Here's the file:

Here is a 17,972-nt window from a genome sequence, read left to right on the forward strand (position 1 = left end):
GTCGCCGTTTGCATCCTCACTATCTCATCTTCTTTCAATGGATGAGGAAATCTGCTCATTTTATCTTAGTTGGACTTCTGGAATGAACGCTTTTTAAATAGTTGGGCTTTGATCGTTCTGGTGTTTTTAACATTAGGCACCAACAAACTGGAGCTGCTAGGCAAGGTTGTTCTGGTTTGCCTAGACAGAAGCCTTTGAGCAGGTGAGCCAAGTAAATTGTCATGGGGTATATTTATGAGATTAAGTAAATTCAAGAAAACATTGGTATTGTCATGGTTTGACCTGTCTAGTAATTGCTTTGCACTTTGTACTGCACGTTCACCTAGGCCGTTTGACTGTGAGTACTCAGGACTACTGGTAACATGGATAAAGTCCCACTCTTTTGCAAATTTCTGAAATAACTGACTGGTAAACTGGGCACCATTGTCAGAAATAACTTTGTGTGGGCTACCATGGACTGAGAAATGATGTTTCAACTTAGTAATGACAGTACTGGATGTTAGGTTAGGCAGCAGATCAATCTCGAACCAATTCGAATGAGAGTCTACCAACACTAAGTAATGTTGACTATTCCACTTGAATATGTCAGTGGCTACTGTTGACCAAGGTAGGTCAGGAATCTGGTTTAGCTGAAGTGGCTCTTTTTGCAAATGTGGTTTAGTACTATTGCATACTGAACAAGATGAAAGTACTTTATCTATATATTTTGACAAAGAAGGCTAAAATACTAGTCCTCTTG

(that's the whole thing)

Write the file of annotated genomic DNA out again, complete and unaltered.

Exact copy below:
Here is a 17,972-nt window from a genome sequence, read left to right on the forward strand (position 1 = left end):
GTCGCCGTTTGCATCCTCACTATCTCATCTTCTTTCAATGGATGAGGAAATCTGCTCATTTTATCTTAGTTGGACTTCTGGAATGAACGCTTTTTAAATAGTTGGGCTTTGATCGTTCTGGTGTTTTTAACATTAGGCACCAACAAACTGGAGCTGCTAGGCAAGGTTGTTCTGGTTTGCCTAGACAGAAGCCTTTGAGCAGGTGAGCCAAGTAAATTGTCATGGGGTATATTTATGAGATTAAGTAAATTCAAGAAAACATTGGTATTGTCATGGTTTGACCTGTCTAGTAATTGCTTTGCACTTTGTACTGCACGTTCACCTAGGCCGTTTGACTGTGAGTACTCAGGACTACTGGTAACATGGATAAAGTCCCACTCTTTTGCAAATTTCTGAAATAACTGACTGGTAAACTGGGCACCATTGTCAGAAATAACTTTGTGTGGGCTACCATGGACTGAGAAATGATGTTTCAACTTAGTAATGACAGTACTGGATGTTAGGTTAGGCAGCAGATCAATCTCGAACCAATTCGAATGAGAGTCTACCAACACTAAGTAATGTTGACTATTCCACTTGAATATGTCAGTGGCTACTGTTGACCAAGGTAGGTCAGGAATCTGGTTTAGCTGAAGTGGCTCTTTTTGCAAATGTGGTTTAGTACTATTGCATACTGAACAAGATGAAAGTACTTTATCTATATATTTTGACAAAGAAGGCTAAAATACTAGTCCTCTTG